Staph infections, MRSA, superbugs—terms like these can strike fear into any health-care professional. And there’s a new bug in town massage therapists need to know about.

Physicians warn that an as-yet little-known bacteria, Clostridium difficile, or C-diff, is the next emerging disease threat. This virulent strain of a common intestinal bacteria is plaguing hospitals across the U.S.

Similar to MRSA, or methicillin-resistant Staphylococcus aureus, C-diff is an infection that is mainly acquired in a hospital or nursing home, although like MRSA there is some evidence that a community-acquired strain—one that is spread outside the hospital environment—may be developing, according to the Centers for Disease Control and Prevention.

“Disease caused by Clostridium difficile can range from nuisance diarrhea to life-threatening colitis that could lead to the surgical removal of the colon, and even death,” said Stuart Johnson, M.D., associate professor of medicine, division of infectious diseases, Loyola University Chicago Stritch School of Medicine, in a university press release. “It’s a very hardy strain and it seems to persist.”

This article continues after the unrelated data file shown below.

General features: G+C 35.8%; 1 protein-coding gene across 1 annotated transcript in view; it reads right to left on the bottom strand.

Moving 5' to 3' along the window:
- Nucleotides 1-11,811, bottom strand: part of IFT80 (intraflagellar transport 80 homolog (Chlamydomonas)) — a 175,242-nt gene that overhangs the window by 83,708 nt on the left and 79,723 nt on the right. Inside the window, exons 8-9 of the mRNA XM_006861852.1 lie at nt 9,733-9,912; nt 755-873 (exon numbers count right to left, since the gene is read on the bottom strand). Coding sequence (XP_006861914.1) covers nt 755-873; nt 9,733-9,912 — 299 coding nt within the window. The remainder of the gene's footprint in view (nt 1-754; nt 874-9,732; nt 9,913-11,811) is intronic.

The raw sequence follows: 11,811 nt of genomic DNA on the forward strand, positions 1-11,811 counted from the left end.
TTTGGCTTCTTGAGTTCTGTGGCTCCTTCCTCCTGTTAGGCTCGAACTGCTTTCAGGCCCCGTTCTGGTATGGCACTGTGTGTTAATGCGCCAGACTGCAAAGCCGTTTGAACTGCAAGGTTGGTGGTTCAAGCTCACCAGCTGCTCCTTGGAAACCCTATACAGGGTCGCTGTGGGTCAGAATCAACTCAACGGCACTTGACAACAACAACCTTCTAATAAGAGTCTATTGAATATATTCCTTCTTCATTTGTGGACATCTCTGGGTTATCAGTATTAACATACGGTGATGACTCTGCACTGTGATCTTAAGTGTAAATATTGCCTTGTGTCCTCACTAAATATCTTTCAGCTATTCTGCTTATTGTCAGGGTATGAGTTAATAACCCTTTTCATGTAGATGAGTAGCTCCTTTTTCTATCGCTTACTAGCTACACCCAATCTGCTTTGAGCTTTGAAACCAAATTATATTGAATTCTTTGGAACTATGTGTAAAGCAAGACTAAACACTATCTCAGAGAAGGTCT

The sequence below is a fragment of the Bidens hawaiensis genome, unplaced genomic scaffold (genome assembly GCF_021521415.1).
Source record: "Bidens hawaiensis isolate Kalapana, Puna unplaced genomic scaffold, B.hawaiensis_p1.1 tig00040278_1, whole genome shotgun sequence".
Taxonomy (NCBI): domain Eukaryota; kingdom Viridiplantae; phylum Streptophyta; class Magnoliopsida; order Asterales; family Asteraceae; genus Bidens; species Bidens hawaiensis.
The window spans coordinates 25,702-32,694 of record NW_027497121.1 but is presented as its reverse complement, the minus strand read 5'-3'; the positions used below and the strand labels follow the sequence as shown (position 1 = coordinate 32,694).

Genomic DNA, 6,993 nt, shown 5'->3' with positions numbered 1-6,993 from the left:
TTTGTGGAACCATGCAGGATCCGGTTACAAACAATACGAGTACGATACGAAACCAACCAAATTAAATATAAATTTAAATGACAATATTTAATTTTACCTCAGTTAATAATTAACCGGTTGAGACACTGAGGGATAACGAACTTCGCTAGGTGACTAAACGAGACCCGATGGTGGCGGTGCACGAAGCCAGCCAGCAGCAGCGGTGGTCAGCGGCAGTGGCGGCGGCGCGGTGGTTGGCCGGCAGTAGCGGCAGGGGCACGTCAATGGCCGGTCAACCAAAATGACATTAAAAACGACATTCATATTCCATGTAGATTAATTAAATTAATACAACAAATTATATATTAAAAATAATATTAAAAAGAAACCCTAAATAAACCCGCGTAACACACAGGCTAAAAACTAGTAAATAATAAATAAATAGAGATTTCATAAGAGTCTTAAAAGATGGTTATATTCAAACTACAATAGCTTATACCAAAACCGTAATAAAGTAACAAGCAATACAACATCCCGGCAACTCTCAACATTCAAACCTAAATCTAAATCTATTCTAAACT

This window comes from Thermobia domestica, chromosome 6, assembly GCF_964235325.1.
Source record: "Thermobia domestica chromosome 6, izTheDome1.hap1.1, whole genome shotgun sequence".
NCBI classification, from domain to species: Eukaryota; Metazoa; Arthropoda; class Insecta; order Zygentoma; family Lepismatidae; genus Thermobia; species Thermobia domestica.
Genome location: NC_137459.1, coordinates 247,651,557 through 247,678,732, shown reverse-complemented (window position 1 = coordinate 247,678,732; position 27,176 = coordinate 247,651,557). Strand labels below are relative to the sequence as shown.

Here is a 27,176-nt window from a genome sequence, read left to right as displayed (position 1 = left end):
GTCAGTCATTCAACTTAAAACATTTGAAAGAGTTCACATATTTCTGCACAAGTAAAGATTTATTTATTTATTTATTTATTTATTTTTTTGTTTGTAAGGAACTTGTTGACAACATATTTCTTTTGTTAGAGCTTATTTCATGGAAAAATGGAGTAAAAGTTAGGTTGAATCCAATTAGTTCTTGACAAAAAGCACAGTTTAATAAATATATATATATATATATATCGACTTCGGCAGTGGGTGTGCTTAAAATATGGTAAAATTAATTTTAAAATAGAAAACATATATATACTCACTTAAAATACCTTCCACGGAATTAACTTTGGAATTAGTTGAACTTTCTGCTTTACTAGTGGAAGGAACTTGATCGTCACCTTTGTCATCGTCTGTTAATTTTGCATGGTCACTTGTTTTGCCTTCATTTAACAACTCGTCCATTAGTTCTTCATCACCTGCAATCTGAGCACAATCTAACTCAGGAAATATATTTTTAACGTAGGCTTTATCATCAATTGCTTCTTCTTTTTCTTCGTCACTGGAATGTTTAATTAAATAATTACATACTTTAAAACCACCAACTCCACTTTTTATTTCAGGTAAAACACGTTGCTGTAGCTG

Symptoms of C-diff include profuse diarrhea and abdominal pain and distention of the abdomen, the release noted. An infection is also frequently accompanied by fever, nausea and dehydration.

The good news is that by following some common-sense procedures, massage therapists can reduce or prevent spread of bacteria in their practices.

For an indepth look at MRSA, including what you can do to prevent the spread of bacteria in your practice, see “What Massage Therapists Need to Know About Staph Infections,” in the November print edition of MASSAGE Magazine.

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